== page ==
- HEARD & HELD                                                                                                             
                                                                                                                                
PREVIOUS COMMITTEE ACTION                                                                                                     
                                                                                                                                
BILL: HB 7                                                                                                                    
SHORT TITLE: ROBERT E. BUSH VETERANS' MEMORIAL BRIDGE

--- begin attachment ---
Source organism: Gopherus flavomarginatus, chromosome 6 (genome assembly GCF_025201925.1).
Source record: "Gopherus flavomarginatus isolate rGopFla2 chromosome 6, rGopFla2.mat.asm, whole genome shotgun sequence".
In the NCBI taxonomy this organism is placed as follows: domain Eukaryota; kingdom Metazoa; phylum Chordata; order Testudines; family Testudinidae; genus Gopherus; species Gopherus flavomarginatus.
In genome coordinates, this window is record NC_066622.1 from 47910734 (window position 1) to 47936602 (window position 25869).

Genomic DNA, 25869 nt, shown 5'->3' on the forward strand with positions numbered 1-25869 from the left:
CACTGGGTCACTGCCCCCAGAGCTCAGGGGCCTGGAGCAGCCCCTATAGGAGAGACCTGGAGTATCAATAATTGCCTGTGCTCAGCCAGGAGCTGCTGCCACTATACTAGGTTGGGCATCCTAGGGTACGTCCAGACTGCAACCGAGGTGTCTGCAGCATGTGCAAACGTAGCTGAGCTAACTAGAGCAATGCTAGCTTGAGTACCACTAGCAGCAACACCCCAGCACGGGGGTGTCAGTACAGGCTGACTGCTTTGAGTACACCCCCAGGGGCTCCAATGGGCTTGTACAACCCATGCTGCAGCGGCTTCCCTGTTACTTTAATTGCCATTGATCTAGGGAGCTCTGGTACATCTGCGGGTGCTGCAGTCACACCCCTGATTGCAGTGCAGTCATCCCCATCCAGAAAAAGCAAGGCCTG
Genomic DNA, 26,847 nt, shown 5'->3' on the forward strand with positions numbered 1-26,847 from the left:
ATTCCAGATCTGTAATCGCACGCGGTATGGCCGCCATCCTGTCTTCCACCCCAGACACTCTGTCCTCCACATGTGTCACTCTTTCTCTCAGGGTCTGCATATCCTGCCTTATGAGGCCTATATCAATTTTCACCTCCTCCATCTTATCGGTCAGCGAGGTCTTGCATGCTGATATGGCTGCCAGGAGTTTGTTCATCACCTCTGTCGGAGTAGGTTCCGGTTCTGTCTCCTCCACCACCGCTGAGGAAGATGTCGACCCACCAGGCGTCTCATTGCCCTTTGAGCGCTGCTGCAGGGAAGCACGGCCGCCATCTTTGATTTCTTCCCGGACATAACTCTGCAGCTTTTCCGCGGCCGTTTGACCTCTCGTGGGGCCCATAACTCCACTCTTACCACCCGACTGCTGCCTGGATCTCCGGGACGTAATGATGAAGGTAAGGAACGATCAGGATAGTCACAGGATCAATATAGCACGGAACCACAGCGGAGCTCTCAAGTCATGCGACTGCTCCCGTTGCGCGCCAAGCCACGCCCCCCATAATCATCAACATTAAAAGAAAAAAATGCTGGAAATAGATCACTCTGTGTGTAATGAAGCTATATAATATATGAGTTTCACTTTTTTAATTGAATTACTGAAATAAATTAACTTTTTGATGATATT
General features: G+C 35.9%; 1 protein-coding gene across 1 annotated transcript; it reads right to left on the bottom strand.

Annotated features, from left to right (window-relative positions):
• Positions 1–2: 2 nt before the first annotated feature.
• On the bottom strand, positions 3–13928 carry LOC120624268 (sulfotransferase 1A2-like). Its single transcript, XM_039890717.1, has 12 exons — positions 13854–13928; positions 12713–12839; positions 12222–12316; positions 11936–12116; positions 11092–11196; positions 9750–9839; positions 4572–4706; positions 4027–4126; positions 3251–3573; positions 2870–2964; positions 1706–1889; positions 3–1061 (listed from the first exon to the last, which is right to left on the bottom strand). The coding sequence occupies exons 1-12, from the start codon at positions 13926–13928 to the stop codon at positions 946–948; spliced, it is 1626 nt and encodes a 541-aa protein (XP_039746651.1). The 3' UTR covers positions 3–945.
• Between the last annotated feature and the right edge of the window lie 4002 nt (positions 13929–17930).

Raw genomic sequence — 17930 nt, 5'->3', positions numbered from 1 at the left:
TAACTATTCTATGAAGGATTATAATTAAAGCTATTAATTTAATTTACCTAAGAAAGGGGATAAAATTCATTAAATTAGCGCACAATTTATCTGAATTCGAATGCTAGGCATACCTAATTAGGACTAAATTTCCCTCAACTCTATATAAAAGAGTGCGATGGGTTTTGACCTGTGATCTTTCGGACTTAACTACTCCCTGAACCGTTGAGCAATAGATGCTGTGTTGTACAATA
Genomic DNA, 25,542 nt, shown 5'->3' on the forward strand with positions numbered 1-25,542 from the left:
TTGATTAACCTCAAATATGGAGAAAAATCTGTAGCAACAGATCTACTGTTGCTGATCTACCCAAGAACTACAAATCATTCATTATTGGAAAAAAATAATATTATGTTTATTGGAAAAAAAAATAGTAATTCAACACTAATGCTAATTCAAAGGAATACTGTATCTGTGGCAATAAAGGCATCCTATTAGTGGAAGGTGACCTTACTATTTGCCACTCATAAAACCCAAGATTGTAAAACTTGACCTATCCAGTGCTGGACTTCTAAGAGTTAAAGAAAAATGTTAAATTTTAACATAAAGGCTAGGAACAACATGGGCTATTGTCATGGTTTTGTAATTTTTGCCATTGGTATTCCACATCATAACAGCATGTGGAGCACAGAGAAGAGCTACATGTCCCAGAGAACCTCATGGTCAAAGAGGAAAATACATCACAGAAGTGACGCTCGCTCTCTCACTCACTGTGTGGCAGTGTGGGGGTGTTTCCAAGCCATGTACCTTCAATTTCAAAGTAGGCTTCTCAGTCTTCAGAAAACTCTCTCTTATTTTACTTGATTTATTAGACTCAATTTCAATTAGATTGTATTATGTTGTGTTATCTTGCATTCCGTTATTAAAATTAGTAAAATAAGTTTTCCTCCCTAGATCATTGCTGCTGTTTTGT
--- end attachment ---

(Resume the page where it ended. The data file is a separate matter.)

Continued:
SPONSOR(s): REPRESENTATIVE(s) CHENAULT                                                                                          
                                                                                                                                
01/20/09       (H)       PREFILE RELEASED 1/9/09                                                                                

01/20/09 (H) READ THE FIRST TIME - REFERRALS

01/20/09 (H) TRA, FIN 02/23/10 (H) TRA AT 1:00 PM CAPITOL 17 BILL: HB 345 SHORT TITLE: SAM SCHUYLER MEMORIAL BRIDGE SPONSOR(s): REPRESENTATIVE(s) RAMRAS 02/15/10 (H) READ THE FIRST TIME - REFERRALS 02/15/10 (H) TRA 02/23/10 (H) TRA AT 1:00 PM CAPITOL 17 BILL: HB 257 SHORT TITLE: BAN CELL PHONE USE WHEN DRIVING SPONSOR(s): REPRESENTATIVE(s) DOOGAN, BUCH

01/08/10 (H) PREFILE RELEASED 1/8/10

01/19/10 (H) READ THE FIRST TIME - REFERRALS

01/19/10 (H) TRA, JUD